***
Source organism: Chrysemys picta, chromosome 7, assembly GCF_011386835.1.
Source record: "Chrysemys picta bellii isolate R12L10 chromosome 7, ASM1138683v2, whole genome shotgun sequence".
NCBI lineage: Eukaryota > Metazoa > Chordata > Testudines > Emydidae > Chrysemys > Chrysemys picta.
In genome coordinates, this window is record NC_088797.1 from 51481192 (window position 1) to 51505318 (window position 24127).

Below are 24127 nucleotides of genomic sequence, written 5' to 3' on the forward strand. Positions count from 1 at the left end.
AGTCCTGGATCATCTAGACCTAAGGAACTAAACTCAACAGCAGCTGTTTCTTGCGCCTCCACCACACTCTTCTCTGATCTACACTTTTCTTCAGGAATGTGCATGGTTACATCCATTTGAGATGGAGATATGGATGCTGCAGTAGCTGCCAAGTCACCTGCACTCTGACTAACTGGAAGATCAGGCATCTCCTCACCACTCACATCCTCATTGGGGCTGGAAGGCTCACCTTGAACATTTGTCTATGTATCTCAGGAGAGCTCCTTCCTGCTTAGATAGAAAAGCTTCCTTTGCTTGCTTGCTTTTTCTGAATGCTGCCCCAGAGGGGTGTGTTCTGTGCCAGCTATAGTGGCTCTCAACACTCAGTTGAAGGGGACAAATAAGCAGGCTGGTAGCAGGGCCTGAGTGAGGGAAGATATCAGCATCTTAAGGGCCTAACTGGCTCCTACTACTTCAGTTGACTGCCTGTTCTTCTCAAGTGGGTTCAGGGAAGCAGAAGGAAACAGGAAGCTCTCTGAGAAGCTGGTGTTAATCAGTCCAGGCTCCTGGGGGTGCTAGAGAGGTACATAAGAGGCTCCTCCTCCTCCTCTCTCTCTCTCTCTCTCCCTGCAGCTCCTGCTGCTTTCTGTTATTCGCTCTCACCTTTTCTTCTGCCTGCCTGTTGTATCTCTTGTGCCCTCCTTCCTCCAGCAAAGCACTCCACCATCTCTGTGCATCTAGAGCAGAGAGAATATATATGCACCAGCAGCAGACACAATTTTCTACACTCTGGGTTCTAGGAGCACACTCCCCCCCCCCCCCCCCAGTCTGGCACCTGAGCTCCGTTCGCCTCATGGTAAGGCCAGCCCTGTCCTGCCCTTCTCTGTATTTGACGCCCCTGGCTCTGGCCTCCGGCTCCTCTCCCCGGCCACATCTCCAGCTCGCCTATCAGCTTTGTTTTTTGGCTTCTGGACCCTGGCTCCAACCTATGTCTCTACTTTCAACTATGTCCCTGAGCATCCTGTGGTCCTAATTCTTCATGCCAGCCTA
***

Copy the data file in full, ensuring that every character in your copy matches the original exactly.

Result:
Source organism: Chrysemys picta, chromosome 7, assembly GCF_011386835.1.
Source record: "Chrysemys picta bellii isolate R12L10 chromosome 7, ASM1138683v2, whole genome shotgun sequence".
NCBI lineage: Eukaryota > Metazoa > Chordata > Testudines > Emydidae > Chrysemys > Chrysemys picta.
In genome coordinates, this window is record NC_088797.1 from 51481192 (window position 1) to 51505318 (window position 24127).

Below are 24127 nucleotides of genomic sequence, written 5' to 3' on the forward strand. Positions count from 1 at the left end.
AGTCCTGGATCATCTAGACCTAAGGAACTAAACTCAACAGCAGCTGTTTCTTGCGCCTCCACCACACTCTTCTCTGATCTACACTTTTCTTCAGGAATGTGCATGGTTACATCCATTTGAGATGGAGATATGGATGCTGCAGTAGCTGCCAAGTCACCTGCACTCTGACTAACTGGAAGATCAGGCATCTCCTCACCACTCACATCCTCATTGGGGCTGGAAGGCTCACCTTGAACATTTGTCTATGTATCTCAGGAGAGCTCCTTCCTGCTTAGATAGAAAAGCTTCCTTTGCTTGCTTGCTTTTTCTGAATGCTGCCCCAGAGGGGTGTGTTCTGTGCCAGCTATAGTGGCTCTCAACACTCAGTTGAAGGGGACAAATAAGCAGGCTGGTAGCAGGGCCTGAGTGAGGGAAGATATCAGCATCTTAAGGGCCTAACTGGCTCCTACTACTTCAGTTGACTGCCTGTTCTTCTCAAGTGGGTTCAGGGAAGCAGAAGGAAACAGGAAGCTCTCTGAGAAGCTGGTGTTAATCAGTCCAGGCTCCTGGGGGTGCTAGAGAGGTACATAAGAGGCTCCTCCTCCTCCTCTCTCTCTCTCTCTCTCCCTGCAGCTCCTGCTGCTTTCTGTTATTCGCTCTCACCTTTTCTTCTGCCTGCCTGTTGTATCTCTTGTGCCCTCCTTCCTCCAGCAAAGCACTCCACCATCTCTGTGCATCTAGAGCAGAGAGAATATATATGCACCAGCAGCAGACACAATTTTCTACACTCTGGGTTCTAGGAGCACACTCCCCCCCCCCCCCCCCAGTCTGGCACCTGAGCTCCGTTCGCCTCATGGTAAGGCCAGCCCTGTCCTGCCCTTCTCTGTATTTGACGCCCCTGGCTCTGGCCTCCGGCTCCTCTCCCCGGCCACATCTCCAGCTCGCCTATCAGCTTTGTTTTTTGGCTTCTGGACCCTGGCTCCAACCTATGTCTCTACTTTCAACTATGTCCCTGAGCATCCTGTGGTCCTAATTCTTCATGCCAGCCTA